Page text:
Much like the Golf R and GTI, the Focus ST and RS are little brother, big brother propositions. The Focus ST has all the sexy angular styling of the RS, a turbo mill, heaps of sportiness, and technological tidbits. The wrinkle is the ST has 93 fewer ponies in the corral and lacks the all-wheel-drive prowess of the RS. It’s also a whopping $11,360 less than its RS brethren. It’s definitely a cost versus reward quandary.
Drivers who want more Boost and less Eco out of their EcoBoost engines have options. Steeda, FSWerks, and CFM Performance have a long list of performance parts for the Focus. See the tuner list for the Focus RS for more tuning options as there is considerable crossover.
6) Mini Cooper S Hardtop
Engine: 2.0-liter Turbo
Though diminutive on the outside, the original Mini Cooper was an accomplished race car and when BMW revived the brand, the retro looking Mini retained its go-kart handling. The Cooper S is the turbocharged model in the lineup and its 1.6-liter four churns out 189 horsepower. Mini has introduced a four-door to the Hardtop line, giving buyers more flexibility. This car seems to fly under the radar in the sport compact scene but it has a good deal of potential.
There are two routes to go when it comes to upping the performance ante. Step up to the John Cooper Works model at $30,600 and get 228 horsepower, sharper suspension, and some exclusive amenities, or take an S model to the aftermarket. Companies like Mini Mania, M7 Speed, ECS Tuning, and Burger Motorsports will gladly boost up this overachieving hot hatch.
7) Fiat 500 Abarth
Engine: 1.4-liter Turbo
When it comes to Fiat, the moniker no longer stands for Fix It Again Tony, as these cars are robust and reliable. Abarth is Fiat’s tuning wing, akin to John Cooper Works for Mini or Nissan’s Nismo. The 500 is the smallest car on the list but a great city car that can zoom through traffic without missing a beat. The Abarth comes with exclusive body tuning, a sport suspension, four-wheel disc brakes with red painted calipers, and Fiat’s rev happy MultiAir turbo engine. It also represents a $5,650 premium over the standard Fiat 500.
There are a surprising number of U.S.-based Fiat tuning outlets ready to boost up and deck out the 500. They include 500 Madness, Eurocompulsion, and Road Race Engineering. These outfits offer engine tuning goods and personalization accessories for every part of the car.
8) Ford 2016 Fiesta ST
Engine: 1.6-liter EcoBoost
This is the mighty mite of Ford’s EcoBoost hot hatches. The Fiesta ST is the basis for Ford’s rallycross racers on both sides of the Atlantic and there is a lot to like about the spunky hatch. It has the same mission statement as its Focus counterparts, namely an engaging drive with the power and efficiency of turbocharging. The ST’s 1.6-liter is the smallest displacement EcoBoost currently in Ford’s lineup and the car is the cheapest date on our list.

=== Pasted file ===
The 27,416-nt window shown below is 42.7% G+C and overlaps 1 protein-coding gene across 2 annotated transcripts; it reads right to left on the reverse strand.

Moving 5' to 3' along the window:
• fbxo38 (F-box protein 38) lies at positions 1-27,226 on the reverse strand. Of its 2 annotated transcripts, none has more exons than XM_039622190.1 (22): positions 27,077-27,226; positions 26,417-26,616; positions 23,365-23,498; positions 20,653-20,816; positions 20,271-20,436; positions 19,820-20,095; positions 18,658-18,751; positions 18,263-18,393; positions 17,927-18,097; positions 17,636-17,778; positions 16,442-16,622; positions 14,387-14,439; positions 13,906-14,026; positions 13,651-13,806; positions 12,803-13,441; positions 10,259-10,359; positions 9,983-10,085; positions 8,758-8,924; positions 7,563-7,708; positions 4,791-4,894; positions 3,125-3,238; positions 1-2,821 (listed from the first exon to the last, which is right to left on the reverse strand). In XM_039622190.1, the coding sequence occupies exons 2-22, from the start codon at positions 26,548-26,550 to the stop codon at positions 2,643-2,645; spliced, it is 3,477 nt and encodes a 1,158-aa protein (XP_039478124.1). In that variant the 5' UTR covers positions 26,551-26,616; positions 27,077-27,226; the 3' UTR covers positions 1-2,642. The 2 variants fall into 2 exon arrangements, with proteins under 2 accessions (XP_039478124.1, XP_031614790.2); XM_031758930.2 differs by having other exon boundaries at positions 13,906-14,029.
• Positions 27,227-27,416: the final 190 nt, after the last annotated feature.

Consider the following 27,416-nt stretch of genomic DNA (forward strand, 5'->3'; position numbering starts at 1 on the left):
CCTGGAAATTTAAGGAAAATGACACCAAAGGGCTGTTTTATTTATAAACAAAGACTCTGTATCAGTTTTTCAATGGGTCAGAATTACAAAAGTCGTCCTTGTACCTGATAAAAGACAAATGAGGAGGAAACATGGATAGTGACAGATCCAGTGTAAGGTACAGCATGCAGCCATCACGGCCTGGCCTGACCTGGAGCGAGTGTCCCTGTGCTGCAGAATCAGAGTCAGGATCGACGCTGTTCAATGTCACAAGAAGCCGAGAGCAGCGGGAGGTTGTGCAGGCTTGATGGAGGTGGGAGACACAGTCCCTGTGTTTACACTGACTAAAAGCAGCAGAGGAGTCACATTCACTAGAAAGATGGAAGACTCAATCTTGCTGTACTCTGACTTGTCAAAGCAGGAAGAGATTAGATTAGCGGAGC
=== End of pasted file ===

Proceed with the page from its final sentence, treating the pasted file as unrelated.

The Veloster comes in three turbo flavors. All the variants are equipped with a 201-horsepower twin-scroll turbocharged 1.6-liter four-cylinder engine, Torque Vectoring Control (TVC) drivetrain, and nifty body accents.
The regular turbo model’s biggest advantage is access to more option packages than the other two variants. It also offers an optional sunroof, proximity door locks, and push button starting that the others don’t. It rolls on smaller 17-inch alloys, has a regular suspension, and lacks the interior flash of its brothers. But it does have boost.
The R-Spec includes a unique front fascia, grille, and body kit package, six-speed manual transmission with B&M Racing sport shifter, 18-inch alloy wheels, sport-tuned steering and suspension, projector headlights with unique LED headlight accents, front fog lights, rear LED taillights, Dimension premium audio system with 450 watts and eight speakers, unique interior seating with red leatherette bolsters and cloth seat inserts, alloy pedals, and R-Spec floor mats.
The Rally Edition is a limited production run Veloster featuring a distinctive Matte Blue paint, Rays Engineering 18-inch wheels, upgraded springs, shocks and stabilizer bars, and a tricked out interior with blue accented leatherette seats, carbon fiber trim, and a host of audio and technology goodies.
Being a Korean make in a world of JDM has been a handicap of sorts for Hyundai enthusiasts. But in recent years the quality and performance of the brand has been on the rise. Consequently, there are some very talented Hyundai-dedicated tuning options out there. Shark Racing is a promising outlet for those that want more velocity from their Veloster. The company, established in 1999, offers pipe kits, intercooler upgrades, big brake packages, lighting upgrades, and a number of body kits. KDM Project and Pro Import Tuners are also good sources but we found a number of companies with parts for the Genesis but not for Velosters.
10) 2018 Mazdaspeed3
Price: $30,000 est
Horsepower: 280 – 300 est.
Engine: 2.5-liter Turbo
Under the ‘Worth The Wait’ banner we find the Mazdaspeed3. The return of one of the better hot hatches, but one that has always seemed to fly just below the tuner radar, is an ongoing rumor. There has been a constant buzz of this happening in 2018, with the resulting car perhaps seeing the showrooms in 2017. The strength of the Mazda3 (pictured) are its light weight, build quality, and outstanding interior attributes … toss a turbo into this mix and you are on to something.
CorkSport, JSC Speed, and Racing Beat are a few of the companies that were into the previous Mazdaspeed3 and would most likely embrace a second coming.
In the market for a new car? Want your commute to include an adrenaline rush? These hot hatches will be worthy rides and they all have ample tuning support to feed your need for speed when you want to up your adrenaline intake. Happy hunting.